In the Wikipedia article on Ricci curvature there is a formula, the third of the paragraph "Direct geometric meaning", that reads: $$ d\mu_g = \Big[ 1 - \frac{1}{6}R_{jk}x^jx^k+ O(|x|^3) \Big] d\mu_{{\rm Euclidean}}\,. $$

The article says that this is computed from: $$ g_{ij} = \delta_{ij} - \frac{1}{3}R_{ikj\ell}x^kx^\ell + O(|x|^3)\,, $$

which is easily found (e.g. in John Lee, Riemannian Manifolds). But how does one go from the latter to the former? And, more important, is there a text in which this is done, possibly with some context?



2 Answers 2


Ok, I have found a trick! For a positive definite matrix $M$ close enough to the identity (as in our case), we have: $$ \log(\det M) = \mbox{Tr}(\log M)\;. $$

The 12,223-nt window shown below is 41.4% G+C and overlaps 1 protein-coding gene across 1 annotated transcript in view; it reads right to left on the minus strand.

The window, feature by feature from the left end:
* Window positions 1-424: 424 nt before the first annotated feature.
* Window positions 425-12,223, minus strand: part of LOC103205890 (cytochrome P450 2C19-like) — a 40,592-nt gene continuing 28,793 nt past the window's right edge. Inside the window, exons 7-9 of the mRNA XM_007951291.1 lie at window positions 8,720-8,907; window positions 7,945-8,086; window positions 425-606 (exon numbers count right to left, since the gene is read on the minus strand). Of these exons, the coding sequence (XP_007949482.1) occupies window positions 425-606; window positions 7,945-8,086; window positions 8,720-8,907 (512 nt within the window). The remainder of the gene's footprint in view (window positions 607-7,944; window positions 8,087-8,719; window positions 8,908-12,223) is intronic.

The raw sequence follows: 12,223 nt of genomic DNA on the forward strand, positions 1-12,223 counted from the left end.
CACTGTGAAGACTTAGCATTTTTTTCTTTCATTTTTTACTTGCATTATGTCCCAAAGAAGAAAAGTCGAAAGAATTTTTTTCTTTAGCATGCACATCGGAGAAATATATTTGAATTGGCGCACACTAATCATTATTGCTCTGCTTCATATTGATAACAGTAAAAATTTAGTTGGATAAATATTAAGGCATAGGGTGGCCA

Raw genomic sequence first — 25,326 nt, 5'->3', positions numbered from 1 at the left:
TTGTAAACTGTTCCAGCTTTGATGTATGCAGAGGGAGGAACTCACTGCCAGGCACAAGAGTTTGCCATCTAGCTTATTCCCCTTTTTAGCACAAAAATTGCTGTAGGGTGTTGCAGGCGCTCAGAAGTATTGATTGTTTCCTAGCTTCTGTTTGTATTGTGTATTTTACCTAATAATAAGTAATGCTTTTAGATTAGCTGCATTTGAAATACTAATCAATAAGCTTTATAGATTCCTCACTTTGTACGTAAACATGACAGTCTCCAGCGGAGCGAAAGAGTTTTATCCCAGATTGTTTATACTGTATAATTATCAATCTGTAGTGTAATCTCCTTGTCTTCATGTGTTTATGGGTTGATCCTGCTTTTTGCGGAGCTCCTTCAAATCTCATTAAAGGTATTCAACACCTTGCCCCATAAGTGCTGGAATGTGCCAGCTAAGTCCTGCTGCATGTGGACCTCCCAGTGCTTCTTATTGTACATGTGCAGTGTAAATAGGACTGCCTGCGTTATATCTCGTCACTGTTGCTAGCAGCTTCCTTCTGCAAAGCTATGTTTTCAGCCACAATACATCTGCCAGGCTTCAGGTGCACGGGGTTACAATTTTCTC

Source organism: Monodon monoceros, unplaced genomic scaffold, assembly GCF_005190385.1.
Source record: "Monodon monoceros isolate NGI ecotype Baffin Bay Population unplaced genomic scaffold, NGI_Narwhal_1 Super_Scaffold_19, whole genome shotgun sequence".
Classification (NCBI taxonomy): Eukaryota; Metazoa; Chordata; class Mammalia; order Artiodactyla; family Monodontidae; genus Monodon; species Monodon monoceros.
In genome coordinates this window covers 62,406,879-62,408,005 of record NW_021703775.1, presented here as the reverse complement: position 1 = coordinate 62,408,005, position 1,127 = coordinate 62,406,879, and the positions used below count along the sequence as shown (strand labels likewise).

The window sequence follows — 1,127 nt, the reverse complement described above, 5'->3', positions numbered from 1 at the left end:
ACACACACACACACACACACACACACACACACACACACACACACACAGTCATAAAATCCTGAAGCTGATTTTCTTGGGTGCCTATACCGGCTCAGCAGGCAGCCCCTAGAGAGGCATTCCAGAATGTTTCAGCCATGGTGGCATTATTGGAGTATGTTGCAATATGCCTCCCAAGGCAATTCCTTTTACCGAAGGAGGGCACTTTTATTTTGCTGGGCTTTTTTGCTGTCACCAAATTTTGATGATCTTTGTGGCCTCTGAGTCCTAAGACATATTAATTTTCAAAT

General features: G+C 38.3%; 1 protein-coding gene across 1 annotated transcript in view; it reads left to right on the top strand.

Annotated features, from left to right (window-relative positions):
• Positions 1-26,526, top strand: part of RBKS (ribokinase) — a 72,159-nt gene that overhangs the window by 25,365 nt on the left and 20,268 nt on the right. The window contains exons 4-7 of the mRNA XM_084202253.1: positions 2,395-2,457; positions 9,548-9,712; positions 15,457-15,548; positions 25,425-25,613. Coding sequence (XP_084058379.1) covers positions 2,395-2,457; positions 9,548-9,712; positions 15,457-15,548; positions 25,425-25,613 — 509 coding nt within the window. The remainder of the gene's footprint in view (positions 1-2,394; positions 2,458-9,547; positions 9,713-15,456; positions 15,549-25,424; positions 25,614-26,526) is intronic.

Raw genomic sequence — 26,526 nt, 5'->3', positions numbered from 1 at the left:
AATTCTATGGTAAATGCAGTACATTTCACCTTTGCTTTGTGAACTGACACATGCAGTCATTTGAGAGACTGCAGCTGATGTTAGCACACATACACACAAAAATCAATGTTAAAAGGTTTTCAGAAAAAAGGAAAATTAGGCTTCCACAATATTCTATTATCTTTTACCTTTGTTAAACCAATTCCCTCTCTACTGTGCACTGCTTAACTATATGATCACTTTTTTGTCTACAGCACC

In my case: $$ \sqrt{g} = \sqrt{\det(g_{ij})}=\exp\bigg(\dfrac{1}{2}\mbox{Tr}(\log(g_{ij}))\bigg) \approx 1 +\dfrac{1}{2}\mbox{Tr}\bigg(-\dfrac{1}{3} R_{ikjl}\,x^kx^l\bigg)\;. $$

All the terms missing would be $O(x^3)$ or higher, so we just get: $$ 1 -\dfrac{1}{6} \sum_i R_{ikil}\,x^kx^l=1 -\dfrac{1}{6} R_{kl}\,x^kx^l\;. $$


My guess is that since the covariant volume $dV=\sqrt{-g} d^n x$, where $g=|g_{ij}|$ is the determinant of the metric, is conserved we have that: $$\sqrt{-g} dV_g=dV_{Euclidian}$$ since the Euclidean metric is $g_{ij}=\delta_{ij}$ and its determinant is one.

Using the expansion $$g_{ij} = \delta_{ij} - \frac{1}{3}R_{ikj\ell}x^kx^\ell + O(|x|^3)\,,$$ to compute $\sqrt{-g}$ and rearranging should give the desired result.


  • $\begingroup$ Yes, it's a determinant. But a very complicated one. That's why I would like to see the calculation done somewhere, or at least some tricks to simplify the math... $\endgroup$
    – geodude
    Mar 13, 2016 at 18:15

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